With the way that the Trump Administration conducts itself, you’d think that Donald was elected by a vote of corporation heads and not of Americans.
Last Friday, Tom Price, the head of the Department of Health and Human Services, abruptly resigned following a scandal unfolding over his incessant usage of expensive private planes. On Thursday, he managed to get in one last jab at the average American before leaving office.
Under the Affordable Care Act, back in 2010, the Obama Administration enacted a rule meant to protect consumers from price gouging by drug companies. That law was finally set to go into effect this Sunday — but on Thursday, the Department of Health and Human Services delayed its implementation until July, Mic reports.
The rule built off an earlier agreement from the 1990s — the 340B program — that sought to protect hospitals that serve large numbers of low income patients from being overcharged for certain medications. Thursday is the fourth time this year that the Trump Administration has delayed implementation of the measure. If it ever does get implemented, corporations would be charged a $5,000 fine for each instance of verifiable price gouging.
Remarkably, breaking with the Trump Administration’s norm of refusing to comment on important issues, a spokesperson for Health Resources and Services Administration, which heads the 340B program that is supposed to be buttressed by the yet-to-be-implemented new law, claimed that the regulation’s implementation is now delayed.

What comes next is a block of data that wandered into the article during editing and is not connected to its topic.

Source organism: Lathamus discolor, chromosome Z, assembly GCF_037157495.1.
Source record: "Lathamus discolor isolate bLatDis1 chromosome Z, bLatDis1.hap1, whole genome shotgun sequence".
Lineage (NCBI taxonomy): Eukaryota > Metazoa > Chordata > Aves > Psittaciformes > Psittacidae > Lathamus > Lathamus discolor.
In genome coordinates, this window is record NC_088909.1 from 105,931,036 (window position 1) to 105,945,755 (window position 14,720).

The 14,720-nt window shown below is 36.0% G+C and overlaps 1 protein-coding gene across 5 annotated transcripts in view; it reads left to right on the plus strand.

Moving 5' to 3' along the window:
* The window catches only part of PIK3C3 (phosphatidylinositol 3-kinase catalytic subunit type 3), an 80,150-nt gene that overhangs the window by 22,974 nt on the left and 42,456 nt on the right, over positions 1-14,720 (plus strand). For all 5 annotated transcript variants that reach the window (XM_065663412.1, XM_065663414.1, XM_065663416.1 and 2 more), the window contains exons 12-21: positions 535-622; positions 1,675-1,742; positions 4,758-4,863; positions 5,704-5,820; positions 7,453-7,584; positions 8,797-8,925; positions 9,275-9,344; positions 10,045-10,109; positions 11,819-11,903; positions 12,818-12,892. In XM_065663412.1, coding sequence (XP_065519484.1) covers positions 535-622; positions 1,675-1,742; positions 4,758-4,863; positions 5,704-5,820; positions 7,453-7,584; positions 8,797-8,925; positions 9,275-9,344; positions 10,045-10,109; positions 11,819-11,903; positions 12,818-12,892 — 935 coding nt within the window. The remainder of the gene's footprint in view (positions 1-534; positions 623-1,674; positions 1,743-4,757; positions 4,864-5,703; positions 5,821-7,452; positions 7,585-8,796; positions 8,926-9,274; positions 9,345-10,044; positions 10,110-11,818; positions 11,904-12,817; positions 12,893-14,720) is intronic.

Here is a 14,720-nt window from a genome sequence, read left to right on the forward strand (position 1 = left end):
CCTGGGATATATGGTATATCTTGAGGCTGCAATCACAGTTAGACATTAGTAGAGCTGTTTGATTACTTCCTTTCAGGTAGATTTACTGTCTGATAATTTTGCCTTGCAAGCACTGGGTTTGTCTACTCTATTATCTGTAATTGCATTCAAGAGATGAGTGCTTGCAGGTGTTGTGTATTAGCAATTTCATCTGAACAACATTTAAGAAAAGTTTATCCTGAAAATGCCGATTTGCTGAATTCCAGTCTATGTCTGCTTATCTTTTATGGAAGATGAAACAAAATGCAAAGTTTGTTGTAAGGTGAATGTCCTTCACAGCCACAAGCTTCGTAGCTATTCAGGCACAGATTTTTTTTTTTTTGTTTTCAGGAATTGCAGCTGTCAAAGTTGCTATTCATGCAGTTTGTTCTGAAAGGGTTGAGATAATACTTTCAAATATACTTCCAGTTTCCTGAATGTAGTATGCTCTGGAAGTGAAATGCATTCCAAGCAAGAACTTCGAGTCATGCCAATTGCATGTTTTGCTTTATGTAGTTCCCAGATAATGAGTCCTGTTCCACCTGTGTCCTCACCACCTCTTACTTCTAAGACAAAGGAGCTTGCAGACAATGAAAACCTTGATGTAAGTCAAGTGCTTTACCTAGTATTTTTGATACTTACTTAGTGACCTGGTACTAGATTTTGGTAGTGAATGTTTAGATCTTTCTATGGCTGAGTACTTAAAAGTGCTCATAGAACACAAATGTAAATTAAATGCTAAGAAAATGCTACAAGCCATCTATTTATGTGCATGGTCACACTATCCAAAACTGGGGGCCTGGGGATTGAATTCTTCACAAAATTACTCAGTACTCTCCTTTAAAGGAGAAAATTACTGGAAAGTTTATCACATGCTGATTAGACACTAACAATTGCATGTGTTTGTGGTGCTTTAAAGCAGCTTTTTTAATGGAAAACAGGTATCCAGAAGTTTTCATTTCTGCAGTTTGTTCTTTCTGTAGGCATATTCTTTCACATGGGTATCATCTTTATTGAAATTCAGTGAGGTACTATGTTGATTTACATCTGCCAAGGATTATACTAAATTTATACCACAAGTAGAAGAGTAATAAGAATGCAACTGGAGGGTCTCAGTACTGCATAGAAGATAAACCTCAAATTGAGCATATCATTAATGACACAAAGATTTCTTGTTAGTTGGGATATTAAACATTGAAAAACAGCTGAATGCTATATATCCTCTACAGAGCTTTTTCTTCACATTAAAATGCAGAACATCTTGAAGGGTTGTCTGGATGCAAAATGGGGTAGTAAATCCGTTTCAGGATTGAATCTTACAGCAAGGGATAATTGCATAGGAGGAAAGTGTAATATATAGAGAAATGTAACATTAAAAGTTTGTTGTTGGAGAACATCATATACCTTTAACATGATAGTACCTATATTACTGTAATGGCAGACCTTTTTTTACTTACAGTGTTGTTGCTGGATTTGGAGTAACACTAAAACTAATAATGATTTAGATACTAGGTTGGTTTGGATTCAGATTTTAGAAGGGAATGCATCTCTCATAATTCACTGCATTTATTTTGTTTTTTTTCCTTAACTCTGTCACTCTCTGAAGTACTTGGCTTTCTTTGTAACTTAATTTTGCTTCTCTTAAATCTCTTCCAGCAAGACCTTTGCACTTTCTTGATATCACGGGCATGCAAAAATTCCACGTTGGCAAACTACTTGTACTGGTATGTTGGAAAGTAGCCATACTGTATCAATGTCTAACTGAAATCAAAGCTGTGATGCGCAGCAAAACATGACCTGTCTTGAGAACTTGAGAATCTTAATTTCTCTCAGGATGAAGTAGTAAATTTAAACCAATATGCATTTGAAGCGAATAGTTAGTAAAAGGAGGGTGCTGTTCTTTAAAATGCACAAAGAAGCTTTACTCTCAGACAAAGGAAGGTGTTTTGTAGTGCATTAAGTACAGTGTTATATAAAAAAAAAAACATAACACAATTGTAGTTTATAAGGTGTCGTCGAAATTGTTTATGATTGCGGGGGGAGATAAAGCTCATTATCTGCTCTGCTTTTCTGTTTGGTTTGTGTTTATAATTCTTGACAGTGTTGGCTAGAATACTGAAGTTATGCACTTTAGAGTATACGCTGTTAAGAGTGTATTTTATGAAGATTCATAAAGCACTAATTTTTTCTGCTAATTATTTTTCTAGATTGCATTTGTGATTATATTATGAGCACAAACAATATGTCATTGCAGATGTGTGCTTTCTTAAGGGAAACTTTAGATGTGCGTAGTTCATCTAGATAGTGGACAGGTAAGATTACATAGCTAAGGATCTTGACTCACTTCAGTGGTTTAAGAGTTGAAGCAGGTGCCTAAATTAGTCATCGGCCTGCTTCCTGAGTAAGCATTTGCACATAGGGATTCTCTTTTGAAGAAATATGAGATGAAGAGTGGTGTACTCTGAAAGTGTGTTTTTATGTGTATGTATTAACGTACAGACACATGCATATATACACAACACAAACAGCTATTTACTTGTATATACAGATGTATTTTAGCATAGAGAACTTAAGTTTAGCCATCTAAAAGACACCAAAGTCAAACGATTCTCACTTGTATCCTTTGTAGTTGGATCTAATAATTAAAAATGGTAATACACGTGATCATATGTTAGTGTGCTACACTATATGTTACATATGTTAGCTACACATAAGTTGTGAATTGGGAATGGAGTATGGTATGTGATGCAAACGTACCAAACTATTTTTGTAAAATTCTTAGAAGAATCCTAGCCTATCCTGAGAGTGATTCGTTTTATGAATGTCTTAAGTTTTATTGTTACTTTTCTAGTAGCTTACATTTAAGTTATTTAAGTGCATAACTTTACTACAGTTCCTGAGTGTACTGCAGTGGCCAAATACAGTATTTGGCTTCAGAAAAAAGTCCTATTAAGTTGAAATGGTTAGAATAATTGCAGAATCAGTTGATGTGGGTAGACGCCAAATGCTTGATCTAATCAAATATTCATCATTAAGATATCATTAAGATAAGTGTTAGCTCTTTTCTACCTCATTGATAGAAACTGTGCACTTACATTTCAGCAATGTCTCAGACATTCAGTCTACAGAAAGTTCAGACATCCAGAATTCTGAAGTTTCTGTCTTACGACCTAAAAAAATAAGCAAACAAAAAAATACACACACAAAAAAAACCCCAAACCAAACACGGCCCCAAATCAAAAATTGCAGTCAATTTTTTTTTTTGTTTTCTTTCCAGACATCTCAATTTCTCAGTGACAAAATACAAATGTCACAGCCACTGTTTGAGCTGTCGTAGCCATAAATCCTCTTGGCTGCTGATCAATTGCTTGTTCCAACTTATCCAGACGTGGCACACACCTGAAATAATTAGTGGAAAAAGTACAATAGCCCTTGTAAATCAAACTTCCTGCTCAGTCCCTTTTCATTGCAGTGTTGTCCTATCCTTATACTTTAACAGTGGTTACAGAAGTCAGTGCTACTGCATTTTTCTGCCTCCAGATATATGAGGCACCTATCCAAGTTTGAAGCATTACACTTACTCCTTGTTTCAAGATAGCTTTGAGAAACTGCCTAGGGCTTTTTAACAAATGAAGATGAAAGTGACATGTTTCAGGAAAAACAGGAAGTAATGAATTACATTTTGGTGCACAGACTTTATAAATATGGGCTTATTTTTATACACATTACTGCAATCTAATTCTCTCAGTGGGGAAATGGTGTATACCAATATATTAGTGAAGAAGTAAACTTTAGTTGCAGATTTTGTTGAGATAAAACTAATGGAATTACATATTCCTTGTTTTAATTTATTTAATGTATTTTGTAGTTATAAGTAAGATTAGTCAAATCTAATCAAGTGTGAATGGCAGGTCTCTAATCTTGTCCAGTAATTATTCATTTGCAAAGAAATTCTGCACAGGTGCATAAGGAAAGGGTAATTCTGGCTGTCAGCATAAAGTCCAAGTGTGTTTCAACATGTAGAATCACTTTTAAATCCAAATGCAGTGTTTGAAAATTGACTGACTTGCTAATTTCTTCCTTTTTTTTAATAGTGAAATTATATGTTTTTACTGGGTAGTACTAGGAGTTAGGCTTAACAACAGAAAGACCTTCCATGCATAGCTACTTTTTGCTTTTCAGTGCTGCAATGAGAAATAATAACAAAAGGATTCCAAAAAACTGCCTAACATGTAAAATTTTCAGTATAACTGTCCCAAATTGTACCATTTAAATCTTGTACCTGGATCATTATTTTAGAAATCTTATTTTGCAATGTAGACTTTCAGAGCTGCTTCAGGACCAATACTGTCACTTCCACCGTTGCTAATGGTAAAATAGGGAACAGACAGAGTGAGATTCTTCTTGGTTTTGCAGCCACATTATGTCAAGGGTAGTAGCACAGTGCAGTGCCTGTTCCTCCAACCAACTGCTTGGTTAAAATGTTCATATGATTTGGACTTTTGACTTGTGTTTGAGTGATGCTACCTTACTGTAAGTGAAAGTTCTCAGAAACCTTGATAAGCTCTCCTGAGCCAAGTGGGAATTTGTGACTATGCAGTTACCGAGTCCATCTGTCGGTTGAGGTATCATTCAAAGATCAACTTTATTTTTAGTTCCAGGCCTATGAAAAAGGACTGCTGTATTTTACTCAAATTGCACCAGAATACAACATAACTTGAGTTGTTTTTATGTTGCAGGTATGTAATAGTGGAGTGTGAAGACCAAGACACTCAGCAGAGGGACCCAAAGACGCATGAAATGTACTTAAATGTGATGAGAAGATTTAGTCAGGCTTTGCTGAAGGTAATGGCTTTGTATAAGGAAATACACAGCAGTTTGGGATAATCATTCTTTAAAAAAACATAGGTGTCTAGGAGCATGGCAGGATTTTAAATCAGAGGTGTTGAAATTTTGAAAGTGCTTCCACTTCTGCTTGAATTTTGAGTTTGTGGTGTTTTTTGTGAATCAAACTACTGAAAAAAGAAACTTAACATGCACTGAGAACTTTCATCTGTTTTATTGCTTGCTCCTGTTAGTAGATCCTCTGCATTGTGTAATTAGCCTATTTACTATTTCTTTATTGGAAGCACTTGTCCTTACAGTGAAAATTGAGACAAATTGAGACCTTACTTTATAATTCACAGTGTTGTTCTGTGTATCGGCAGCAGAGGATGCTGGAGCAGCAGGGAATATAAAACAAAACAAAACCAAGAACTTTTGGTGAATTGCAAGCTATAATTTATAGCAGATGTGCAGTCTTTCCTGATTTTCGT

As Mic notes, for the Trump Administration to shy away from holding drug companies accountable for sky high prices means that the president has — somewhat unsurprisingly — gone back on yet another of his campaign promises.
There’s a good reason for this too — Trump has drug executives literally advising him on health policy. For example, pharmaceutical industry lobbyist Joseph Grogan “runs the White House group focused on lowering drug prices.” Donald Trump’s interests have, since becoming president, lined up squarely with those of corporate America.
The health and human services administration spokesman explaining the government’s position to Mic noted that the government has “an informal process” for taking care of alleged price gouging — but that process has only been used four times since 1996. There is, at present, no solid enforcement mechanism for anti-price gouging regulations.
The program that is meant to be supported by the newly delayed rule was established in order to allow drug companies to have their products be available to Medicaid products. The problem is that drug companies do not always charge the lower prices that they are supposed to in order to be a part of the Medicaid market.
William von Oehsen III, described as “an attorney who helped create the 340B program and has sued drug companies for overcharging,” summed up all of our feelings when he called the situation “sad and infuriating.”
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